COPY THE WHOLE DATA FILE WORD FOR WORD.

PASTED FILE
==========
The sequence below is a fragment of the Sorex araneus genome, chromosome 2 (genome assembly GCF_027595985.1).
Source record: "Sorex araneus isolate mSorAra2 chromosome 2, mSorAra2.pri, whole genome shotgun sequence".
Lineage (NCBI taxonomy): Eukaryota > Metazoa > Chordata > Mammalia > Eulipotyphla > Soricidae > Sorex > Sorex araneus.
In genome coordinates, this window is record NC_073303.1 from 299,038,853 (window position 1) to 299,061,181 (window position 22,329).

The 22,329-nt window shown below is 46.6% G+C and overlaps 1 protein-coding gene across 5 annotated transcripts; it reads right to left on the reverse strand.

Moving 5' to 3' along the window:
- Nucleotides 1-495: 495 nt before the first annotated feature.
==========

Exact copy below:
The sequence below is a fragment of the Sorex araneus genome, chromosome 2 (genome assembly GCF_027595985.1).
Source record: "Sorex araneus isolate mSorAra2 chromosome 2, mSorAra2.pri, whole genome shotgun sequence".
Lineage (NCBI taxonomy): Eukaryota > Metazoa > Chordata > Mammalia > Eulipotyphla > Soricidae > Sorex > Sorex araneus.
In genome coordinates, this window is record NC_073303.1 from 299,038,853 (window position 1) to 299,061,181 (window position 22,329).

The 22,329-nt window shown below is 46.6% G+C and overlaps 1 protein-coding gene across 5 annotated transcripts; it reads right to left on the reverse strand.

Moving 5' to 3' along the window:
- Nucleotides 1-495: 495 nt before the first annotated feature.